Does this viral video of Filipinos failing to pronounce English words point to an ‘educational crisis’?

Does this viral video of Filipinos failing to pronounce English words point to an ‘educational crisis’?
Michelle De Pacina
April 25, 2023
A viral video of Filipino children attempting to pronounce a set of English words has sparked an online discussion on whether it is indicative of an educational crisis in the country.
In the TikTok video uploaded on Saturday, a group of Filipinos line up and take turns guessing the correct pronunciation of 10 English words for a chance to win 100 pesos (approximately $5) per word. The set of words include: tough, vineyard, gauge, though, chassis, infamous, segue, thought, preface and league. 
The participants were left scratching their heads as they did not know how to correctly pronounce most of the words.
In a separate video, the same group of Filipinos also attempted to pronounce the words flammable, argue, vague, throughout, chipotle, obnoxious and cuisine. This time around, they were able to pronounce all but the last three words correctly.
The video was later shared on Twitter by a user who expressed concern for the country’s educational system. 
“Considering the fact that English is 1 of the 2 official languages of the [Philippines], this is really sad and very alarming. It’s either something’s really wrong with the current [Philippine] educational system, they are just too lazy to study or both,” the user tweeted
View post on X
Many viewers agreed, concluding that the younger generation lacks reading and writing skills. 
“Those words are usually used in class, regularly read in textbooks or used by teachers during lectures. Why is it as if schools are falling short?” one person wrote.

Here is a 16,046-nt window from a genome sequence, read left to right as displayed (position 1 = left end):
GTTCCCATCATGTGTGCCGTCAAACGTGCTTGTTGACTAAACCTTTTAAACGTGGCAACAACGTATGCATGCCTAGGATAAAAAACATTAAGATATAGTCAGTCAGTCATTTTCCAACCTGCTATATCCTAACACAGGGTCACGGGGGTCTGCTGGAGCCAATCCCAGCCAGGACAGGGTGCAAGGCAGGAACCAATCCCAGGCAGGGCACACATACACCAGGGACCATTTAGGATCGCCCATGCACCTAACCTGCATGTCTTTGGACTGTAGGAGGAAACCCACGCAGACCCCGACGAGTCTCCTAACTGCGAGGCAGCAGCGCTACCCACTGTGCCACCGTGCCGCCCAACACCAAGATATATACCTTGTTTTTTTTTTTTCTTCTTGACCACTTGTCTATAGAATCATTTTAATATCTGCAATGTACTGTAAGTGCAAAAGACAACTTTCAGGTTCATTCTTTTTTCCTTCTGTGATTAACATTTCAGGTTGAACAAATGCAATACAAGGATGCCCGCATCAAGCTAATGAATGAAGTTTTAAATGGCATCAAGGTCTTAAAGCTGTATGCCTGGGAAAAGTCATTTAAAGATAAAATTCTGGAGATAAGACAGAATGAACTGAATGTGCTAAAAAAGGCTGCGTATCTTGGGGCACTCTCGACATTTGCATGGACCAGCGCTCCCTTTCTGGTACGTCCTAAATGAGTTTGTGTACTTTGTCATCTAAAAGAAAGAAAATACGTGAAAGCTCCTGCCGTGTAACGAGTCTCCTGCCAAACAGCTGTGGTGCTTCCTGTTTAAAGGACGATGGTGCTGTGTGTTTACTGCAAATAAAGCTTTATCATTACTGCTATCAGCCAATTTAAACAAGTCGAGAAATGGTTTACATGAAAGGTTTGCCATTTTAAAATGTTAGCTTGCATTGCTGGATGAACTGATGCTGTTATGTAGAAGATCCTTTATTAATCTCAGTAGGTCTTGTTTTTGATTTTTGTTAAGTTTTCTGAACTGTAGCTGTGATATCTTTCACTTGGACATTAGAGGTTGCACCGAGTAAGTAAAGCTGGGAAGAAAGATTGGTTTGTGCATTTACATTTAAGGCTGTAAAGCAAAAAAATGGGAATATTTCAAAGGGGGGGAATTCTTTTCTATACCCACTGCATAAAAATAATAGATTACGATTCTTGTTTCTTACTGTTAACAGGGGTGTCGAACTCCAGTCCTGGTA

“My line of work allows me to observe quality of Gen Z workers,” another user shared. “There really is an education crisis. I’m not kidding when I say that the comprehension, reading and writing skills of children nowadays is very alarming. It’s not hard to believe the narrative we see in this video.”
Other users wondered whether the video was scripted for entertainment value to gain views and followers.
“I don’t think this is real. It might be made in order to trend,” one person said.
“Please tell me this was done in jest and for clout,” another person tweeted
However, the tweet was also immediately met with criticism from individuals who argued that English fluency should not be used as a basis to measure the intelligence of Filipino children.
“The only reason you find this alarming is probably because you’re one of the many people who still consider English language as basis of intelligence,” one user tweeted
“To be fair, if it was me playing and they were Tagalog words, I would be wrong 99% of the time. English is difficult because there are so many conflicting phonetic rules. The kids were reading phonetically,” another user replied.
“Tweets like this sometimes make me wonder how ignorant privileged or bourgeois Filipinos are about the realities in public schools. Try to interact with them and you’ll know why,” one person said.
Along with Filipino, English is one of the country’s official national languages
In 2022, the World Bank reported that the Philippines’ rate of learning poverty was at 91%, with many being unable to read and understand age-appropriate texts by the age of 10. 
Although President Ferdinand Marcos Jr. has presented a new campaign to support schools, experts say that the issue is due to wider social conditions that require long-term solutions in the development of the nation.
Share this Article
© 2024 NextShark, Inc. All rights reserved.